Man of the mountains


    Parks Superintendent Russ Guiney moves up the park’s ladder.

    By P.G. O’Malley/Special to The Malibu Times

    It was a full house at the Malibu Lake Mountain Club on Nov. 23, a Saturday evening, as family, friends and co-workers gathered to honor Russ Guiney, retiring California Parks Superintendent for the Los Angeles District, who has moved on to become Chief Deputy Director for the County of Los Angeles Department of Parks and Recreation.

    Guiney, who is known as a nonbureaucratic bureaucrat, spent seven years in Malibu as sector superintendent in charge of Point Mugu, Leo Carrillo and Malibu Creek state parks, the pocket beaches north of Point Dume, and Malibu Lagoon and Point Dume state beaches. Guiney’s tenure in Malibu was challenging in that it coincided with six FEMA-designated disasters, from the 1993 and 1996 wildfires to three years of winter floods, including the 1998 El Nino, when the foresighted superintendent arranged for tug boats and salvage equipment to stand by offshore in case the ailing Malibu Pier broke up and “threatened somebody’s patio.”

    Many Malibuites will remember Guiney for his persistence in guiding the restoration of the pier, for helping to broker a solution to the city’s dispute with the California Coastal Commission over parking at the Point Dume Headlands and for his continuing efforts to resolve the issue of city ball fields, which are located on state park land opposite Pepperdine University.

    “As far as the Malibu Bluffs issue goes,” Guiney said, “I guess I would feel fulfilled and satisfied if there were a greater recognition that this isn’t a battle between the state and the city but a cooperative venture, and that if we work together it can be resolved.”

    Guiney was born in San Luis Obispo, grew up outside Morrow Bay and began his tenure with State Parks as a part-time guide at Hearst Castle. After college he embarked on his park service career in earnest, working his way steadily upward from a year at Big Basin Redwood State Park, five years at Lake Oroville State Recreation Area on the Feather River, two years as supervising ranger at Bodie State Historic Park, a stint at La Purisima Mission State Historic Park in Lompoc and finally superintendent of the Malibu Sector in 1991, where he served until his appointment as L.A. district superintendent in 1998.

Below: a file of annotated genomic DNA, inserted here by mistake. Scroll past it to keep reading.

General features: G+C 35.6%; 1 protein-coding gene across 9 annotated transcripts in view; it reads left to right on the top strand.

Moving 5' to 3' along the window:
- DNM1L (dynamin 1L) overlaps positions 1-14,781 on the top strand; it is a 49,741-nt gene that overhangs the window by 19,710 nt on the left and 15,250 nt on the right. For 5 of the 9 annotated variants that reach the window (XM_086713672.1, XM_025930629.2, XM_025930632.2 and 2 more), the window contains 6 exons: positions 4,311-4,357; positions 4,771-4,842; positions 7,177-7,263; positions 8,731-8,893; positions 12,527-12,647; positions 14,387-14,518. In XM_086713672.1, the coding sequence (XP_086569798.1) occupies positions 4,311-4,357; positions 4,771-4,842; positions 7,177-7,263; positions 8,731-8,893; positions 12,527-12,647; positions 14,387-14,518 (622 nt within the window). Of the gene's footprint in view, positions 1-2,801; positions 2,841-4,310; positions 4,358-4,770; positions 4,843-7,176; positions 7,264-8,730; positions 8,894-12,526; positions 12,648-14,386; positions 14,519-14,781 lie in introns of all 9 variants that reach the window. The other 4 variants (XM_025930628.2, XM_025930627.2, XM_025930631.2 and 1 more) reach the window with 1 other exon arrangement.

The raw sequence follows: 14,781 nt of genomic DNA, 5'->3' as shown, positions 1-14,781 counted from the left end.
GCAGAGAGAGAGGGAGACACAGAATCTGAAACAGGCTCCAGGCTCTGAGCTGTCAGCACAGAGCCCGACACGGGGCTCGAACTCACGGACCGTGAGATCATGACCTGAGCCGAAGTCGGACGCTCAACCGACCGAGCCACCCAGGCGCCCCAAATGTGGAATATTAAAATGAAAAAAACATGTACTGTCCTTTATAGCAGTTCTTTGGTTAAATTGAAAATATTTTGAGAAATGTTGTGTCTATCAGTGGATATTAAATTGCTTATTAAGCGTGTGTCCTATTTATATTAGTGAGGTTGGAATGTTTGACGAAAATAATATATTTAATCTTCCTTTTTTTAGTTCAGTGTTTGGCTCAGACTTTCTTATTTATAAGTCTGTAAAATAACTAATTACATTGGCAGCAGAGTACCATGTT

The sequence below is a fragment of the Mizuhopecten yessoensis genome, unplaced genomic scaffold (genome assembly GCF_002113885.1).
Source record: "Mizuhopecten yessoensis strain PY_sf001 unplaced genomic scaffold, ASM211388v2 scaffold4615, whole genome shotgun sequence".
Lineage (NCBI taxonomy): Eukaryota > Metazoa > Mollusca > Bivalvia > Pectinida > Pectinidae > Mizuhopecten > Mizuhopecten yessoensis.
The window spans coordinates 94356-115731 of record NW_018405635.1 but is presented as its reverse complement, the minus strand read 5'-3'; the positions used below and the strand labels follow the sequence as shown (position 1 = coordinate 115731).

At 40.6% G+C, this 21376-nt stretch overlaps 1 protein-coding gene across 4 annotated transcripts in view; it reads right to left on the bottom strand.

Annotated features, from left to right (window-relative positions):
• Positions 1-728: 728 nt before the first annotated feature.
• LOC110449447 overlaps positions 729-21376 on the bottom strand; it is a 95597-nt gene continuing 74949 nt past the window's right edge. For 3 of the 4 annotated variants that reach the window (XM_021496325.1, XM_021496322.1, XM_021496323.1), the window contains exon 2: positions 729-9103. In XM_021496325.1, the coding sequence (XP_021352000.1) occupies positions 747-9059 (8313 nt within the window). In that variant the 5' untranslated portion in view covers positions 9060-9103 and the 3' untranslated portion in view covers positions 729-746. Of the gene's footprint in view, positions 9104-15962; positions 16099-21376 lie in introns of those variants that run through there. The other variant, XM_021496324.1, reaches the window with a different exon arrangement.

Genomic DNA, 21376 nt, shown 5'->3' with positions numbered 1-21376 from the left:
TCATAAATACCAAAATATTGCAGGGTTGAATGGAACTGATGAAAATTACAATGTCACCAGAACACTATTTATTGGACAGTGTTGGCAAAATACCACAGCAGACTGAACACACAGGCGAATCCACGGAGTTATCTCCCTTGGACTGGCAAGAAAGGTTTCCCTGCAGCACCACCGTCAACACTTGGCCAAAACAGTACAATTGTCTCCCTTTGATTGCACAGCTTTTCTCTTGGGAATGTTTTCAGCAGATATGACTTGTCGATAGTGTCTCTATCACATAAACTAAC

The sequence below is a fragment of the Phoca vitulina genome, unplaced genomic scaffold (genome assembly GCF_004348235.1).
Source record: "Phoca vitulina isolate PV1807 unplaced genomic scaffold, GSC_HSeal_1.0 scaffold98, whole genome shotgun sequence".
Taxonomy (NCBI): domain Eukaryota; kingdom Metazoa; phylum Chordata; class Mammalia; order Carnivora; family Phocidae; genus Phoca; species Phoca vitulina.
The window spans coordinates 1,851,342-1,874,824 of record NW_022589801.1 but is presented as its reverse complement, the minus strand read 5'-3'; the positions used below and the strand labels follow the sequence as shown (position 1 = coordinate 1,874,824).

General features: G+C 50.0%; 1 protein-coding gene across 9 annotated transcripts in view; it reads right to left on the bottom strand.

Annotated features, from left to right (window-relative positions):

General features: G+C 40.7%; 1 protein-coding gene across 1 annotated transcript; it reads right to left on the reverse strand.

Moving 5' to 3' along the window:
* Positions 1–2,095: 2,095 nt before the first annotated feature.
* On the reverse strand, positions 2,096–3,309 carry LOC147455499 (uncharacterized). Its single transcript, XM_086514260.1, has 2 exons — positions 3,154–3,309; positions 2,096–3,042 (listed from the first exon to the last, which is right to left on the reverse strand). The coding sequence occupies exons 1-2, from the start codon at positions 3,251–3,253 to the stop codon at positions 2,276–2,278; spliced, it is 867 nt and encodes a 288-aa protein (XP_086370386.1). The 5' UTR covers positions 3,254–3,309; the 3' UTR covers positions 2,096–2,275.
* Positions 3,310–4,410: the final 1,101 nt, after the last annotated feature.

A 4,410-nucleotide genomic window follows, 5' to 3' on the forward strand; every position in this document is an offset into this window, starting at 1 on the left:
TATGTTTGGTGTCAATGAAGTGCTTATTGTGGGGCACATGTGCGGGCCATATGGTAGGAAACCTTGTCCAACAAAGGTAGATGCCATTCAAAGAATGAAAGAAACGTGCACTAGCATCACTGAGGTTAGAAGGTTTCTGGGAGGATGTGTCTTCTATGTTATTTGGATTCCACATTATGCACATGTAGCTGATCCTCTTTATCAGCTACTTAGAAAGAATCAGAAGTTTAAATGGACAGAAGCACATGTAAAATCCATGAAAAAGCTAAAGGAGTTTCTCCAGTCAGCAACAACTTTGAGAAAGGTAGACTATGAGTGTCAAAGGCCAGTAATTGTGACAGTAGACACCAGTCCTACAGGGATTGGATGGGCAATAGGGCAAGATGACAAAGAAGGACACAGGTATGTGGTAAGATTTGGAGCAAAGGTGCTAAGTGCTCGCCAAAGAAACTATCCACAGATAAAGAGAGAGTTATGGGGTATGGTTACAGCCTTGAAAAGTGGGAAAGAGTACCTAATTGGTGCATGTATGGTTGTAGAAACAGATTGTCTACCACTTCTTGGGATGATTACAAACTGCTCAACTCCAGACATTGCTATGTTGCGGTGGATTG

“There’s no one better than Russ at negotiating the issues,” said Ginny Kruger, deputy for Los Angeles Supervisor Zev Yaroslavsky. “We’ve had an extraordinary working relationship with him over the past eight years in regard to park acquisitions and issues that evolve at the private-public land interface.”

    Gruger’s comments were echoed by Assemblywoman Fran Pavley, who, along with Laura Plotkin, deputy for state Sen. Sheila Kuehl, presented Guiney with a joint resolution of the Legislature, which acknowledged-27 years of service to the California parks system. Pavley called Guiney “a great friend of the Santa Monica Mountains” and Plotkin noted his diplomacy, especially “how well he fielded all those difficult phone calls we didn’t know what to do with.”

    Saturday night’s celebration continued with a string of testimonials from Ruth Gershon of the Santa Monica Mountains Trails Council, Ron Webster of the Sierra Club Trail Crew, the Malibu Lagoon Association, Wildlife Rescue (founder Rebecca Dmytryk thanked Guiney for helping locate facilities to house wounded animals) and from members of the State Parks department staff. Melanie Winter, director of The River Project, praised Guiney’s vision in seeing the value of investing state funds to create parks from abandoned railway storage yards in downtown Los Angeles.

    Asked about Malibu’s relationship with the State Parks system, Guiney acknowledged residents of Malibu for recognizing the importance of preserving the natural resources of the ocean and the Santa Monica Mountains, efforts that he said would help preserve and enhance Malibu’s way of life while increasing area property values.

    Guiney noted the amount of time Malibu residents spend volunteering for local parks, particularly the docents at Malibu Lagoon who donate 12,000 hours of volunteer labor a year.

    “If you added it together, that’s over six full-time positions.”

    Guiney said his first task for the county parks department would be to investigate avenues of cooperation between the county and other parks, and recreation agencies within its jurisdiction and how they might share resources. The kick-off for the effort will be a January Park Summit at the Los Angeles County Arboretum, which will bring together county representatives with 88 cities.

    “The department wants to take a leadership role,” Guiney said, “so the department can be a partner, say, in the purchase of additional land in the Santa Monica Mountains.”